Hybrid working has led to the digitisation of companies’ learning and development offerings – and that’s good news for everyone
The Covid-19 pandemic has affected the way we work, the way we do business, and the way we grow and learn. As employers and employees around the world emerge from lockdowns, they’re adjusting to a new world – one where a new, hybrid model of working has taken hold.
This approach allows people to work from wherever best suits their needs – and it typically means combining time at home, time spent at the company HQ and time spent at a location near home, such as a nearby flexible workspace.
The shift means firms will make big changes to their real estate and talent strategies, but it’s also affecting the delivery of training and career development programmes. Taking learning online is non-negotiable if staff aren’t all at the office, all the time: it democratises access to learning materials and experiences so that all staff have equal access to them, wherever they’re based.
Within the past year, organisations including IBM and Google have fully digitised their learning and development (L&D) offerings. Meanwhile, IWG – the company that operates flexible workspace brands including Spaces and Regus – has launched the IWG Academy. This new platform will enable IWG’s 12,000+ employees to upskill remotely.
Upskilling for everyone, from anywhere
According to PwC’s 22nd CEO Survey, 79% of CEOs around the world are concerned that a lack of essential skills in their workforce could threaten the future growth of their business. Meanwhile, 46% of CEOs said upskilling was the most important way their organisation could help to close its skills gap.
A study conducted by Training Industry magazine showed that 62% of businesses affected by Covid-19 are spending more on training in 2021, and revealed a 24% spike in virtual learning.
For businesses, there are numerous benefits to moving L&D online. It saves precious work time (no more travelling to and from learning centres), reduces running costs and enables people to learn at their own pace.
For small firms who can’t afford to create bespoke digital platforms, it might make sense to consider a reputable third-party provider. Marketing Week’s Mini MBA, for example, is an online course that enthusiastic marketeers can complete in their own time, from wherever suits them best.
Asynchronous experiences and live online learning
“Creating meaningful and effective online education is by no means an easy task,” says online learning designer and education expert Brandon Jordan. While there are numerous ways of conducting online training, most fall into two camps: asynchronous learning, where sessions come pre-recorded and allow employees to work at their own pace, and synchronous learning or ‘live online’ sessions. These are more like traditional in-person lessons, but are held virtually.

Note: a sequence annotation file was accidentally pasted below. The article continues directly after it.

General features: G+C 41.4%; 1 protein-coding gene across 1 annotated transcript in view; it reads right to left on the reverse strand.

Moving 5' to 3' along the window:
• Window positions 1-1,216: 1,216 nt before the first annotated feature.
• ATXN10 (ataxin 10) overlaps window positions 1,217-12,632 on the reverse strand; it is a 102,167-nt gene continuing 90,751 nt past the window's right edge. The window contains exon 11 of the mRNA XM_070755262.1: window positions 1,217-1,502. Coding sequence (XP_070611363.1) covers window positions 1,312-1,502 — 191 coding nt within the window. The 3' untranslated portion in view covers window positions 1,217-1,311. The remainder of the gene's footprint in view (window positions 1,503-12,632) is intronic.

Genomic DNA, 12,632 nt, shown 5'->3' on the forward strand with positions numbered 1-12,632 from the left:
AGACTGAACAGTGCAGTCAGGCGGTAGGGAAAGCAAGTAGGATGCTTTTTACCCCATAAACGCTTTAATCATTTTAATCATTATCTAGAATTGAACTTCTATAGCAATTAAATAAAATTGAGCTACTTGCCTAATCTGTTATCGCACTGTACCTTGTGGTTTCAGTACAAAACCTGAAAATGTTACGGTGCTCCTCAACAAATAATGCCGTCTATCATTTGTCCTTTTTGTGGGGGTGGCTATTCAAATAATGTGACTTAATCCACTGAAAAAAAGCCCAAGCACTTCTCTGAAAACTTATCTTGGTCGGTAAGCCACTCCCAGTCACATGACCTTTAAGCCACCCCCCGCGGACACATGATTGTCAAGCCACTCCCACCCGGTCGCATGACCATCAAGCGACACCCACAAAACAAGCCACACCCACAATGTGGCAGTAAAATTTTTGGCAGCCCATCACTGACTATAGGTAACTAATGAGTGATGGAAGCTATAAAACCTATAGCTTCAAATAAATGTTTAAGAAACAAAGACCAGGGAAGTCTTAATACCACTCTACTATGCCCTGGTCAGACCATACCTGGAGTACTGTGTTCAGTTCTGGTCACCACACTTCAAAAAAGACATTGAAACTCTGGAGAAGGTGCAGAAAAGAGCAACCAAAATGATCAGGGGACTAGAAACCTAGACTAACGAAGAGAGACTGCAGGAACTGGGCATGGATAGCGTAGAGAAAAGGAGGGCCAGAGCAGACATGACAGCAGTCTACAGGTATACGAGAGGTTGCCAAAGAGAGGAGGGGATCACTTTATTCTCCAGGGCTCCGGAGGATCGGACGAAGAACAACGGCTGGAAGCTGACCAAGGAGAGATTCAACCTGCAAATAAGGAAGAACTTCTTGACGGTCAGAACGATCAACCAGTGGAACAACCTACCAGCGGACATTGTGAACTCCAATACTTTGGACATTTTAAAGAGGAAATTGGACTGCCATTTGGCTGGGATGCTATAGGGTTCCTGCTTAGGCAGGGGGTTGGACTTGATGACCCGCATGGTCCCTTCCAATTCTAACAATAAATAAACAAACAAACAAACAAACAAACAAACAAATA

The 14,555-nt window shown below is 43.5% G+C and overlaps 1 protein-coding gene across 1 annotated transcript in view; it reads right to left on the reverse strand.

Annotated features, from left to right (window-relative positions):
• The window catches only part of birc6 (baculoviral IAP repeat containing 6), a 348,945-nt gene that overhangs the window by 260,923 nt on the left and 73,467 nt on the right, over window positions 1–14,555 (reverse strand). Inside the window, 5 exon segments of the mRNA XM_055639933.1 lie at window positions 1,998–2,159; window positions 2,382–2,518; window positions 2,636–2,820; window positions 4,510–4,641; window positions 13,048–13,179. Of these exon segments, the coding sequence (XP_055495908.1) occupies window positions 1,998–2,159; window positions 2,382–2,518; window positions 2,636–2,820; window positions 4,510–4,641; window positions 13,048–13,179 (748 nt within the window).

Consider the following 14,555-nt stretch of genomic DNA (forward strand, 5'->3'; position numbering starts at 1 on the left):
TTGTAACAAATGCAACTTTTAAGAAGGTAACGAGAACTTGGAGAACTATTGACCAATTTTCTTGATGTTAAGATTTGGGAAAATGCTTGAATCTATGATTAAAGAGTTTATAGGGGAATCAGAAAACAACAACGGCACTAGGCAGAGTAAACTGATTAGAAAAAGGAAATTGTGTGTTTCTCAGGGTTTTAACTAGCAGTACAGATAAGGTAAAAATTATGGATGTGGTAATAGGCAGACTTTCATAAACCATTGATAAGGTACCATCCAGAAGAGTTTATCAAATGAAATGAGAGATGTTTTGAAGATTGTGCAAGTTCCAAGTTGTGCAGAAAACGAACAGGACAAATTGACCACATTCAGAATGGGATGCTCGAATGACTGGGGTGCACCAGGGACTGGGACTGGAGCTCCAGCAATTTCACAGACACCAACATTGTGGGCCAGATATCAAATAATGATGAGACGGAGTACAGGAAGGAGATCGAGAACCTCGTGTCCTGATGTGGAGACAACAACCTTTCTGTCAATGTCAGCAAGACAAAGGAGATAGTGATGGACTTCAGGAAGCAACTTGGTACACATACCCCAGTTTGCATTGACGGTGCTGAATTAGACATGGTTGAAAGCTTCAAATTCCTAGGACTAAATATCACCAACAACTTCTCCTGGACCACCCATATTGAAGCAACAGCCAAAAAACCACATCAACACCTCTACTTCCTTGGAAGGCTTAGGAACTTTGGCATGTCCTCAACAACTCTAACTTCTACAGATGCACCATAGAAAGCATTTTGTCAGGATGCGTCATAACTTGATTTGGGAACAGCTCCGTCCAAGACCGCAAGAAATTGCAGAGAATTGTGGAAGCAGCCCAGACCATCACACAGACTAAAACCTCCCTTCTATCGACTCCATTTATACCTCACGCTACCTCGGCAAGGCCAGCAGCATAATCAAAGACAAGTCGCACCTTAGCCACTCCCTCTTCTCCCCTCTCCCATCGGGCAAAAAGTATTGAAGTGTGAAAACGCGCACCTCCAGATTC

The beauty of using either is the wide scope they offer. Courses can incorporate video presentations and interactive content, plus they can be easily adapted and updated on demand. This is particularly helpful in industries where change happens fast and learning materials need to be regularly amended.
“One core principle is that people matter,” Jordan explains. “While technology has enabled so many remarkable things, behind even the best tech is still a person.”
Where to invest in L&D
It’s worth noting that, according to research by Dr Brent Peterson, the effectiveness of training courses is largely down to three main factors – 25% from the learning event itself, 25% from how prepared the individual is for a session and 50% from the follow-up activities.
Unfortunately, Peterson’s study also showed that many companies are only investing 10% of their budgets in pre-learning tasks and are spending just 5% on post-training activities. By failing to plan L&D programmes with Peterson’s findings in mind, firms are placing too heavy a burden on employees’ engagement with the events or experiences as they happen.
Designing training courses that aren’t so reliant on individuals’ engagement with specific talks, videos or tasks is therefore a critical part of creating a modern L&D strategy.
Hybrid learning in a hybrid world
While the pandemic has accelerated the popularity of online training, there’s still a place for face-to-face learning.
Remote L&D can have its challenges, from wobbly WiFi connections to low levels of interaction with training staff. And while some individuals may prefer online learning, others find the self-directed nature of some digital courses difficult, struggling to motivate themselves.
Furthermore, it’s vital to remember that digitised training experiences must be designed so they are truly inclusive: materials must be accessible for those with disabilities and additional needs. If your aim is to broaden participation, putting a resource on the internet will only get you so far.
Perhaps the ideal learning and development solution mirrors the hybrid approach many companies are now taking when it comes to where their employees are based. A mixture of interactive or face-to-face training experiences and self-directed learning courses offers people the best of both worlds, and could be the way forward in the new world of work.
Finally, whether you’re a home worker or spend much of your time at the office, having access to a flexible workspace such as your local Spaces might help you find your groove when it comes to upskilling online. With business-grade WiFi, comfortable surroundings, a professional atmosphere and – perhaps most importantly – good coffee, a coworking or flexspace location could be the ideal base for a day of distance learning.
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